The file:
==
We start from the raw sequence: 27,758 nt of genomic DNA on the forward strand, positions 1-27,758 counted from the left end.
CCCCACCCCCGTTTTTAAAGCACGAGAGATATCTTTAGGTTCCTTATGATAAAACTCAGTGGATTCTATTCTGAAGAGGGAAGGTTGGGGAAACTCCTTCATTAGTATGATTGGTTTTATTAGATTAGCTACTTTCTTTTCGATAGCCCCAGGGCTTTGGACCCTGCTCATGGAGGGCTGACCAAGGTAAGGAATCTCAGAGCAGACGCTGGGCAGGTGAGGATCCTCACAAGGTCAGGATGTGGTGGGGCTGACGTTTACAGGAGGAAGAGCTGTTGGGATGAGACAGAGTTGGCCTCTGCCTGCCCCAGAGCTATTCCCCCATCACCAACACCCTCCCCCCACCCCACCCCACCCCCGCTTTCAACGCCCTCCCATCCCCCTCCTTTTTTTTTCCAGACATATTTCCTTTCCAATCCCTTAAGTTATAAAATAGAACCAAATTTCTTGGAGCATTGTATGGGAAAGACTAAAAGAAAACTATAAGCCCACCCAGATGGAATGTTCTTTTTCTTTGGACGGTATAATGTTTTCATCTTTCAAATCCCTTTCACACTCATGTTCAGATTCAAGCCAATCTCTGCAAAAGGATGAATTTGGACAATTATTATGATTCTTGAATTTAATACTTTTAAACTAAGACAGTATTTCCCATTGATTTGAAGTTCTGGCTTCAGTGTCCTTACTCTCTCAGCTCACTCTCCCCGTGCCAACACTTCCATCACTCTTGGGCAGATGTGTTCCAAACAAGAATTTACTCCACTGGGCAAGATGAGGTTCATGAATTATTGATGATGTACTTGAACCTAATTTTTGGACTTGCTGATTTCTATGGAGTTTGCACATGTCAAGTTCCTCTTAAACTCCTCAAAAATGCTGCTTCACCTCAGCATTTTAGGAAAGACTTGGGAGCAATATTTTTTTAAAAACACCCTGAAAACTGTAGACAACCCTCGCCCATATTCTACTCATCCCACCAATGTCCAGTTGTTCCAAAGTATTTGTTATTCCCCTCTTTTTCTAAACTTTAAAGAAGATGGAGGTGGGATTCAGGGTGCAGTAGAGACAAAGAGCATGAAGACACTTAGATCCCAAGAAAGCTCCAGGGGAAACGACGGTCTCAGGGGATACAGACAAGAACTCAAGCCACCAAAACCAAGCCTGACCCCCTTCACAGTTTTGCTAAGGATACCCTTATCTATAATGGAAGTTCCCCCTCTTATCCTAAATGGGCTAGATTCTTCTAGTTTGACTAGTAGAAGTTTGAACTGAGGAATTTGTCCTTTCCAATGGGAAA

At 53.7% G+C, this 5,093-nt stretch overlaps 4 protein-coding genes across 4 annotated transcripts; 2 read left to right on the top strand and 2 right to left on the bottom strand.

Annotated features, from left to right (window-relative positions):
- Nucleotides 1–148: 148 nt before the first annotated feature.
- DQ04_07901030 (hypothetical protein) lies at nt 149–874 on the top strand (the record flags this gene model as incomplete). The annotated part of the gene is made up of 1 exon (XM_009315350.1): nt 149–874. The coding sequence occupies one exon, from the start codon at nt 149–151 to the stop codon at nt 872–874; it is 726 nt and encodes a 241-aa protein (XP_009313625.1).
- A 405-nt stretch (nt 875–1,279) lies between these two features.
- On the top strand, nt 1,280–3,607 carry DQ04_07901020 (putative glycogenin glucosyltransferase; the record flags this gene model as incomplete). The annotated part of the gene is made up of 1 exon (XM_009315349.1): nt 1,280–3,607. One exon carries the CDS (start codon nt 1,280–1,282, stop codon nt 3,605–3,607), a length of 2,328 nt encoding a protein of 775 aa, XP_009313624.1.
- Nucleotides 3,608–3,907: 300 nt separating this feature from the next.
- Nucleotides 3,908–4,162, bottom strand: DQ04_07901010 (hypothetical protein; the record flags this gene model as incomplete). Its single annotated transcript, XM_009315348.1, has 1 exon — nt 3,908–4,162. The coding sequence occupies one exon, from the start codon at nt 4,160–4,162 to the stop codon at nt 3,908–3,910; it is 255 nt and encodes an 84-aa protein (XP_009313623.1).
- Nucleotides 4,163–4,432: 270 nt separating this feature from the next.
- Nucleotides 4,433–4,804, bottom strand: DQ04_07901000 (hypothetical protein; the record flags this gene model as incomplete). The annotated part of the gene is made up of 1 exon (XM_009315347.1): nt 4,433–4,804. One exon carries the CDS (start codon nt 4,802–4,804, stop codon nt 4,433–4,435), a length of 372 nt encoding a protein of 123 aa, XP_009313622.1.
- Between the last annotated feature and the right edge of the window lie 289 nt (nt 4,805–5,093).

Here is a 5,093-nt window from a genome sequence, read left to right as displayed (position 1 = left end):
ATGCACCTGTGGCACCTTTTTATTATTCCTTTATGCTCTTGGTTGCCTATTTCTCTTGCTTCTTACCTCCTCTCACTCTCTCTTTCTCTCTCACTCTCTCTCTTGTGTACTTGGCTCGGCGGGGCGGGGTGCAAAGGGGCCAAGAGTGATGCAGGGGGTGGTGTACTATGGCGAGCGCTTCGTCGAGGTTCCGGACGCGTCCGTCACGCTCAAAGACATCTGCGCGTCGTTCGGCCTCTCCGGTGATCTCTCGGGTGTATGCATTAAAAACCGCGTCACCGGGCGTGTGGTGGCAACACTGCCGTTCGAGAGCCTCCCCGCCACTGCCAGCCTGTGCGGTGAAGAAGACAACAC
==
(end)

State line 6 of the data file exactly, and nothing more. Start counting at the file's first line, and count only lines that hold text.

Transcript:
- DQ04_07901030 (hypothetical protein) lies at nt 149–874 on the top strand (the record flags this gene model as incomplete). The annotated part of the gene is made up of 1 exon (XM_009315350.1): nt 149–874. The coding sequence occupies one exon, from the start codon at nt 149–151 to the stop codon at nt 872–874; it is 726 nt and encodes a 241-aa protein (XP_009313625.1).